3. Zeigfreid

    ace Well-Done Seasons in an RPG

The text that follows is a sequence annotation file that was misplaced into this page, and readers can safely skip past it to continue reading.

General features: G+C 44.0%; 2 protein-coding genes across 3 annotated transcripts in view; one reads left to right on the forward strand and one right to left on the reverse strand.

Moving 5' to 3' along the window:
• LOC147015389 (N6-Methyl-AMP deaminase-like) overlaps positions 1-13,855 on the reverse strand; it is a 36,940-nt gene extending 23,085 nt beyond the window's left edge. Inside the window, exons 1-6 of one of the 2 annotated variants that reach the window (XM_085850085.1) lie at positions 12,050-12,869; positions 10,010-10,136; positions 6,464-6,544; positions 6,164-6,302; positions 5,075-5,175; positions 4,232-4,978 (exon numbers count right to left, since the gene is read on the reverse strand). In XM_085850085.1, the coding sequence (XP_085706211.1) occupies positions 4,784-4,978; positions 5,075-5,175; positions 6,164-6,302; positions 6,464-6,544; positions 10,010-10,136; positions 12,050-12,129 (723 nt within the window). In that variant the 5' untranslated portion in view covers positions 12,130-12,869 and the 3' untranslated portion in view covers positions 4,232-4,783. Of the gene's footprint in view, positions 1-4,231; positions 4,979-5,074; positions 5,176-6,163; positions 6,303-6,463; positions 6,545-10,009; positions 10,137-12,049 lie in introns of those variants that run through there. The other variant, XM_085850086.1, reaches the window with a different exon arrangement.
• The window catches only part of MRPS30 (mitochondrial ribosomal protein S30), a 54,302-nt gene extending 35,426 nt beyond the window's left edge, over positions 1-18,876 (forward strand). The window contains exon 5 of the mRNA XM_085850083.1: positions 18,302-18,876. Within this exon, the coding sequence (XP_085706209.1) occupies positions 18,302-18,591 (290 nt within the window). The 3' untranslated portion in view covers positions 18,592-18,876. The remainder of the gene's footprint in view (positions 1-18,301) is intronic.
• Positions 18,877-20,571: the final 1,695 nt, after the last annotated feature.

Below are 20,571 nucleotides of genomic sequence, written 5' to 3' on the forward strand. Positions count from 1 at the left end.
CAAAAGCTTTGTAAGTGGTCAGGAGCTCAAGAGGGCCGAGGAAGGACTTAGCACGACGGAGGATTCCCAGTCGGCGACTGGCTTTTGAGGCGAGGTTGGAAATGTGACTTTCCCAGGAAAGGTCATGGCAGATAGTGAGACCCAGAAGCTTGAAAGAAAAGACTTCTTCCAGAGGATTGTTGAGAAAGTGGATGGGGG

I love all things cyclic. I can't think of many games where I've encountered seasons, but day night cycles are always fun. The game "Superbrothers: Sword & Sworcery EP" had a 1 month lunar cycle that you had to abide by in order to complete the game. I remember walking with my girlfriend under a waxing moon and her commenting that we'd get to play the next chapter of SB:S&S EP soon. Pokemon Black & White had seasons, or so I'm told. Seasonal pokemon seems like such a no brainer, but maybe it wasn't marketable? I'm running a minecraft server with a custom modpack that includes seasons: plants and weather are all seasonal, and the seasons are 1 week long. Another cyclic thing that I just "discovered" recently is the tide. Tides are wild, they don't just go up and down... there are extremes and the whole thing is cyclic in a very fun way. During the early part of the pandemic I would take my toddler down to the beach to throw stones. 1 hour a day every day for 3 months. I got to experience all kinds of wild tides. Sometimes it was astonishing. It felt very much like the kind of feature I'd like to see in an open world rpg... imagine returning to a coastal area after a few weeks and finding a super low tide, mud flats that stretch on as far as the eye can see, previously inaccessible islands now walkable. I think it'd be cool. In the tabletop RPG Legend of the Five Rings the seasons played a huge role because the seasons were so harsh. Winters were so cold that you had to stay put, travel was almost impossible. So the characters would choose a town or be invited to a court in autumn, and they'd stay there all through winter. Court intrigue, duels, tensions, the occasional adventure involving braving the elements to deal with something sinister... and then Spring! After being cooped up for a whole season making back-room deals and such spring was a season of travel, pastoral adventures, border skirmishes, and festivities. Summer was so hot that waging war was basically impossible, so it was a season of important troop movements, some travel, some diplomacy. Autumn you'd get all out war, we'd do whole sessions on the battlefield where players would be put face to face with NPCs they had met in the previous seasons, friends suddenly forced to face one another on the field of battle due to this or that court intrigue. And then back to winter! It gave the game a very cool texture. Players needed to be thinking ahead, they knew what was coming. In tabletop RPGs it is often very arbitrary what will happen next, but when you have cycles that repeat you can tell your players "hey, 1 month until winter and you know what that means".